The U.S. Blu-ray release while far from perfect either at least features a high-def look throughout. The film is dark and at times muddy looking; however the Blu-ray presentation does seem to present everything accurately.
The Blu-ray encode itself is actually very healthy and free of any actual tech-related issues. Unfortunately the film’s look makes it hard for the Blu-ray release to ever really impress. Detail levels certainly aren’t as strong as I would have hoped, but there is no denying that this is the best the movie has ever looked.
Grain is thankfully present throughout and colors look natural and appealing. Black levels are generally solid, although there are a few scenes in which I wish they were just a bit inkier. Overall I do think the film looks pretty good in high-definition, the source limits this one from standing out among catalog releases however.
The Blu-ray release is a clear upgrade compared to the DVD version as well as the available U.K. import and I am happy for that. At the end of the day, I think Fox did a great job with the transfer. Could it been better? Perhaps, if touched up a little (and properly). That being said, this is one movie that will never make for demo material. 7/10.
English 5.1 DTS-HD Master Audio is the lossless track included. Also included is an English Dolby Surround track and French 5.1 Dolby Digital track. Optional subtitles include English (SDH) and Spanish.
The audio mix is certainly far more front heavy, but I expected it somewhat. The audio actually does sound quite good through. Dialogue is presented front and center and sounds crisp and easy to understand for the most part (there were just a few moments which were a bit muddier).
The film’s audio effects usually come through the front left and right speakers, but they also have a decent oomph to them (certain audio effects themselves are just a bit cheesy though). The film’s retro style music comes through clearly as well.
While I did say the mix is quite front heavy, there are some nice surround use moments throughout. When surround use is present, the mix features fantastic direction as audio effects travel throughout. Smaller details to the environments are also present through the surround speakers.
Overall the audio mix is a very solid one. I wasn’t always amazed, but it certainly was better than I expected. Fans of the film and audiophiles in general will find the audio mix included to be very pleasing for a catalog release. 7.5/10.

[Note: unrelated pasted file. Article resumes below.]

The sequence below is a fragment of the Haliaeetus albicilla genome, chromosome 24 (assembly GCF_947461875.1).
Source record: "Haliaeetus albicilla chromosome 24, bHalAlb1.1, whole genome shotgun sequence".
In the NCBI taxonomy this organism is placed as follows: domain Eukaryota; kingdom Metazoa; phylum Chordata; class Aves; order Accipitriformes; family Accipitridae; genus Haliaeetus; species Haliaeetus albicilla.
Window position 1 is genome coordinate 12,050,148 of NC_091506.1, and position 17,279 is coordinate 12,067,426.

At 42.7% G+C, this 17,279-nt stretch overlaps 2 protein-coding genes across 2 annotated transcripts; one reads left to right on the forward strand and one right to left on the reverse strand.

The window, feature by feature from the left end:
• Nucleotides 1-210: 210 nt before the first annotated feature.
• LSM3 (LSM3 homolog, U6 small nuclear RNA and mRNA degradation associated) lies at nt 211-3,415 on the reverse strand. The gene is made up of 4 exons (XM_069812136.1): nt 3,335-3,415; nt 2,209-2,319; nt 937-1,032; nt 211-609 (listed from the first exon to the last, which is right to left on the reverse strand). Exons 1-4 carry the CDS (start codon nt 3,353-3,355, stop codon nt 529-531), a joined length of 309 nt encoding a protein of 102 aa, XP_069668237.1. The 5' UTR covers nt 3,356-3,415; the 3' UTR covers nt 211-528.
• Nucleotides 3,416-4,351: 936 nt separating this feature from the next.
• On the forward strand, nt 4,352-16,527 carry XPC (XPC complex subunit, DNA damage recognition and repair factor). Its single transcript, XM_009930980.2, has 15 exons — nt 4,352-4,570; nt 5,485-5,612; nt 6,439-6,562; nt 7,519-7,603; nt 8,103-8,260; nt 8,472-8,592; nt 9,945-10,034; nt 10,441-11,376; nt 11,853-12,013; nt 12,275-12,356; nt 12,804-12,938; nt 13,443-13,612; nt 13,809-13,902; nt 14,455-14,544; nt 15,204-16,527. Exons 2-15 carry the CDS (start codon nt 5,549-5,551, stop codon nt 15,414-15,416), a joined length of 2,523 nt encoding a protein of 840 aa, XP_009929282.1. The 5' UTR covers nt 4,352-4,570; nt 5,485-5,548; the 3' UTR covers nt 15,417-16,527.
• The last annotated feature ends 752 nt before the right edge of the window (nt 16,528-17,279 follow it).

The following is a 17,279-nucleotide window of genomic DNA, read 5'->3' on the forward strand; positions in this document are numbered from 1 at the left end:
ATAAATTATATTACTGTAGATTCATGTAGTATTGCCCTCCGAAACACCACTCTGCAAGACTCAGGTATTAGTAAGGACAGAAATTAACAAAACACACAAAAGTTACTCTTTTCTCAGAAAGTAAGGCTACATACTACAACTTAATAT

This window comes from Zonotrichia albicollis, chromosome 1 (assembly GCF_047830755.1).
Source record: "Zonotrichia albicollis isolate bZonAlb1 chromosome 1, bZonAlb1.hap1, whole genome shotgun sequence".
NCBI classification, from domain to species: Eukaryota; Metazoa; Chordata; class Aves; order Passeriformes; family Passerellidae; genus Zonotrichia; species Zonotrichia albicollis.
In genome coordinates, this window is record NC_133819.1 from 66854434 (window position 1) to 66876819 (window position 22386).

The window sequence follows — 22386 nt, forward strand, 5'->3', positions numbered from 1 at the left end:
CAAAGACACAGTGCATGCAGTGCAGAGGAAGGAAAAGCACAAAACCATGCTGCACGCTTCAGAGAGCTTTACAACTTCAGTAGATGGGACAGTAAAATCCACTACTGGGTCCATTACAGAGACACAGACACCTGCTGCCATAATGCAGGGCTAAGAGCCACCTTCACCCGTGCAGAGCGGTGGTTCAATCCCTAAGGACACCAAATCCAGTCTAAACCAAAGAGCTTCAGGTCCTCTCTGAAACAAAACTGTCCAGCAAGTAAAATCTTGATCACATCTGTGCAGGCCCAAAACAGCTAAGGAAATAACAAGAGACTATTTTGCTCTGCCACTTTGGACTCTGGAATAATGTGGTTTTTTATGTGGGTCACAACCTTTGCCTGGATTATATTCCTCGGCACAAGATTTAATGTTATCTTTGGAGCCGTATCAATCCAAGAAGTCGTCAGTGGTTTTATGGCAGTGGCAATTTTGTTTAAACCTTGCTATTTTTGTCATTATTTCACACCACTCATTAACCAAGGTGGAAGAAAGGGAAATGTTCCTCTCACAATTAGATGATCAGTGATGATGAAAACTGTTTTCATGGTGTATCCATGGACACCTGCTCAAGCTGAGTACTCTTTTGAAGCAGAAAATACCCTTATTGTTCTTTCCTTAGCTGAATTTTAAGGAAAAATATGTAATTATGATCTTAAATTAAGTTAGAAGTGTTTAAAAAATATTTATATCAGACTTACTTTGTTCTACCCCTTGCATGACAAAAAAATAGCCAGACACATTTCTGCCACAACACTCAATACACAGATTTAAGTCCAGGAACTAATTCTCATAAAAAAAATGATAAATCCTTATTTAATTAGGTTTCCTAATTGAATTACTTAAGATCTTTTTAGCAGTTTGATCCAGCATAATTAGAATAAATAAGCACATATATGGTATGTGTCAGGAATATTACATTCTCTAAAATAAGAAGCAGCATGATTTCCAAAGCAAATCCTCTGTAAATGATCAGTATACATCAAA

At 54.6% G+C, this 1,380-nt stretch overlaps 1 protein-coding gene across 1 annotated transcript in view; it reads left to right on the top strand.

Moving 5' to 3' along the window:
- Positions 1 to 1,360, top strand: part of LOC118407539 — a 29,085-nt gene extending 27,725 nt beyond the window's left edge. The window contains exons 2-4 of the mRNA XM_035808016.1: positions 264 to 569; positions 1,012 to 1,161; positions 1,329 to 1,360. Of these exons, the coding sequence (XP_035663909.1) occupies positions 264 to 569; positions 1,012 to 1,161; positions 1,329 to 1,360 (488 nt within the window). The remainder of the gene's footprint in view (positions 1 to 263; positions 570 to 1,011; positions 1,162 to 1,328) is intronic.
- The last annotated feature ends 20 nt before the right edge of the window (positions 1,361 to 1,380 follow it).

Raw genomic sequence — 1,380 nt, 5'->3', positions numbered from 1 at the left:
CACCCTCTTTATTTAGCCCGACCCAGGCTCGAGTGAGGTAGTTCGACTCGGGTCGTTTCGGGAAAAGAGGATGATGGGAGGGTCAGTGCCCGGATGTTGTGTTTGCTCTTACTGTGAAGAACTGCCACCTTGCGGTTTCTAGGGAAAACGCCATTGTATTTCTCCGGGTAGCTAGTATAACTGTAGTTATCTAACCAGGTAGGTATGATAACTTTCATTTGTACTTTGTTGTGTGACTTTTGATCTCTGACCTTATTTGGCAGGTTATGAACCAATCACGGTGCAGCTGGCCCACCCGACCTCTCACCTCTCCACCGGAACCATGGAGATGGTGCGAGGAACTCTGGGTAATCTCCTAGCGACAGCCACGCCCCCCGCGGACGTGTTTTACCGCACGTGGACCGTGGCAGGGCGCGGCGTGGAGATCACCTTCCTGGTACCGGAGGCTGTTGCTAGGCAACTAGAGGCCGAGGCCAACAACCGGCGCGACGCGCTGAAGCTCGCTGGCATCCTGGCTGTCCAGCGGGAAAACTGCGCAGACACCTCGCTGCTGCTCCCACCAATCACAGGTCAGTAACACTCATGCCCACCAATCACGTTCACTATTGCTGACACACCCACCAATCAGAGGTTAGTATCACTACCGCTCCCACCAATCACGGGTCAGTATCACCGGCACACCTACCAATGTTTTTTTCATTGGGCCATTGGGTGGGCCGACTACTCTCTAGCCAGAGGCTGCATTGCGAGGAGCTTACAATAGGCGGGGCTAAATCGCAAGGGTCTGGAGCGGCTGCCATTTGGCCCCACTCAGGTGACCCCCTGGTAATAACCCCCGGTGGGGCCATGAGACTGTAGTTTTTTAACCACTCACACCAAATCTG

Disc 1 (Blu-ray disc):
No extras are included on the Blu-ray disc.
Disc 2 (DVD):
DVD copy of the film
Theatrical Trailer (SD)
The Blu-ray disc itself does not include any extras, which is extremely disappointing. A DVD copy is included to make up for the lack of extras, but is almost as big of a fail, including only a theatrical trailer.
I do have some information regarding this release though and why extras are not included. The film’s encode was created in the first half of 2009, as well as menus, etc. When the disc itself was pressed I am not sure, however I do know that this disc has been prepped for quite some time.
Regardless, that is not an excuse for a lazy port. But it does make it easier to understand as many Fox/MGM releases have been released as featureless discs in the past couple of years on Blu-ray. Had the disc been prepared now, surely we would have seen features included. Oh well, this one is unfortunately not one of those.
I will give the extras a small score boost, simply for including a DVD with at least the theatrical trailer. 0.5/10.
The film’s story begins when Air Force One is hijacked causing the plane to crash in Manhattan Island and killing almost everyone. The President of the United States is a survivor and is held hostage. This causes the police to recruit Snake Plissken to rescue the President of the United States, in doing so he would be pardoned and be a free man….however if he fails to rescue the President within 24 hours he will die.
To those who have not seen the film, the overall story may sound a bit familiar as the crime-infested city theme has been reused for some recent films (Including Doomsday). That being said, Escape from New York is certainly a better effort.
The film is fun and despite being lower budget, I actually like it very much. The sequel, Escape from L.A., is bigger in every aspect, however that doesn’t make it any better than Escape from New York. The film definitely feels dated, but there is still plenty to enjoy about Escape from New York. 8/10.
Recommended’ to fans of the film, but only at a great price.
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